5 Must-Dos Before Opening Day

Posted on August 12, 2013



Andy Surra is the TSO Editor

Andy Surra is the TSO Editor

I’m the type of hunter that thinks about being in the woods all year long. Sadly, due to the life demands of being a responsible adult I spend more time thinking about being in the woods than actually being in the woods. If you are like me, then here are 5 things you Must-Do before archery deer season. Do these and you will be ready come opening day.

Make a Checklist.

Don’t procrastinate! If you do, then you will end up running around at the last minute getting everything you should have prepared half-finished during the final weeks leading up to the season. That only leads to mistakes and mistakes will keep you from filling your tag. If there is one thing I have learned from my father about preparation, whether it be racing prep or hunting prep, it is to make a list. Every week the TSO #3 Chevy Monte Carlo heads to the racetrack to do battle with drivers from all over the state and the car doesn’t leave the shop until every task has been checked off my old man’s list. Every essential detail can be found on his checklist including seemingly trivial items like Doug Surra’s driving suit, helmet, and racing gloves. Having the car and driver ready for the race gives you the best chance of winning on Saturday nights.

The same concept should apply to your preseason hunting preparation. Make a list of all the things you need to do before opening day and post it in your home somewhere easily visible. Hang it on your refrigerator, put it by your alarm clock, or even pin it to the visor of your car or truck. These reminders will motivate or guilt you into checking items off your list. Making a checklist will help you stay on schedule so you are ready for a successful season.

Use your 3D target to consistently hit the vitals during your practice session. Be sure to shoot from different angles.

Use your 3D target to consistently hit the vitals during your practice session. Be sure to shoot from different angles.

Practice shooting, then practice some more.

The most important factor of bowhunting without question is practice and tuning.  Ethical hunters never step into the woods for a bow hunt unless they are confident in their ability to make an accurate shot. Shooting practice is usually the difference between successful and unsuccessful hunts. Every season hunters fail to connect with their targets in the field because they simply didn’t hone their shooting skills.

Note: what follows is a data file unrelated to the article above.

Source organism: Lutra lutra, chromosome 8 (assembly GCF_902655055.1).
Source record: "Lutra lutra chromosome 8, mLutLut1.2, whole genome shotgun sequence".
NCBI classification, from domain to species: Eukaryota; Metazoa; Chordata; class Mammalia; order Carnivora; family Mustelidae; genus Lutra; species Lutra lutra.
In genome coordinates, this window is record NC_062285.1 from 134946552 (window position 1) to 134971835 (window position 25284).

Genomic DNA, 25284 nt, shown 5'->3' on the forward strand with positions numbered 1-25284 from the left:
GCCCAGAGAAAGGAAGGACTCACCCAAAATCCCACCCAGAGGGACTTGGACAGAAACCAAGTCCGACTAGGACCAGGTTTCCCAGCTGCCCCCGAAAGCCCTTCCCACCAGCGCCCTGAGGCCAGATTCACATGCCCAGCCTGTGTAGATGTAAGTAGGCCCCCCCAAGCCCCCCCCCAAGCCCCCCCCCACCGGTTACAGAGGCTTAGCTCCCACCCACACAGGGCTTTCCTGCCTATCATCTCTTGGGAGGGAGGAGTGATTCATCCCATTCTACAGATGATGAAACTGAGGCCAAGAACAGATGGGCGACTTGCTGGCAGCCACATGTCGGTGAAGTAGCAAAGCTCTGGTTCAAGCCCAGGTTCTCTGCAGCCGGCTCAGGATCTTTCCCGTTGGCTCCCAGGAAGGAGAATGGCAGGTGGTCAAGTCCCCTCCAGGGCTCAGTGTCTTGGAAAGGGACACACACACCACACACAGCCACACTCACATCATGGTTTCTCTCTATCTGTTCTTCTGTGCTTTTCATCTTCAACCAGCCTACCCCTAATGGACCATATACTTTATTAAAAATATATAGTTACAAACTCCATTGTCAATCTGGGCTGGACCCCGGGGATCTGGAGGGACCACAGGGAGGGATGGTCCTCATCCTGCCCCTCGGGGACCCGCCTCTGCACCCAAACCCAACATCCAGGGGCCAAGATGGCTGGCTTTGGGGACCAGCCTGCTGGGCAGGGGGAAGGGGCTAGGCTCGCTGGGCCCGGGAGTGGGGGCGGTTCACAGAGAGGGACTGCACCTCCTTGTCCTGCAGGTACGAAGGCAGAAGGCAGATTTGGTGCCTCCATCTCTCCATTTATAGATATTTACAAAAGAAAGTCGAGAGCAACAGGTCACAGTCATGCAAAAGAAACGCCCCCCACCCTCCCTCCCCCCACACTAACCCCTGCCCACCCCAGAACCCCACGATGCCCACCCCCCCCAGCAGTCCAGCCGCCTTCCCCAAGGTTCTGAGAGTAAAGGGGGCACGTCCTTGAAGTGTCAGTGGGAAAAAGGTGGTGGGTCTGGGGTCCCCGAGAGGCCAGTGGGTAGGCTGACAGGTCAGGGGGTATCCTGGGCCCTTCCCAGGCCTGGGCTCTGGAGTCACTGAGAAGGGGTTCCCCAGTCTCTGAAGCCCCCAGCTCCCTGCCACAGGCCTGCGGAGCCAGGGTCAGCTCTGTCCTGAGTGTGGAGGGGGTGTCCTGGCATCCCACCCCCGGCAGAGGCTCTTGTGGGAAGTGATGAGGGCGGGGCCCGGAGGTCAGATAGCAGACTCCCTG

You can gain a great deal of confidence your abilities as a marksman simply by practicing a few times a week.  Start with field tips to hone your skills and fine tune your bow before moving on to broadhead tuning and 3D targets. Learn how to maximize your practice session here.

Be sure to practice in your hunting element. I target shoot from an old ladder stand as well as my ground blind and climbing stand to increase my sense of comfort and minimize mistakes. Everyone has banged their bow off the side of their treestand and spooked a shooter away. Practicing from your stand will help you avoid such a disaster.

Take a seat. There is no better way to scout your location.

Take a seat. There is no better way to scout your hunting location.

Sit your location.

The use of elaborate trail cam setups for scouting and stand location are all the rage for today’s modern bowhunter, however, the most commonly overlooked preseason prep technique is the good old-fashioned sit. Spend one or two nights per month sitting in your stand in a mock hunt scenario. This will give you vital information. Many trial cameras only capture pictures and video of animals within 60 feet of the camera. Unlike photos and videos taken by a trail camera that simulate your interaction with deer at or around you stand location, sitting is the real thing. You can sit from your treestand and discover a branch you missed or forgot to trim that is blocking your shooting lane or the sneaky seldom used exit route a trophy buck uses that the other deer neglect.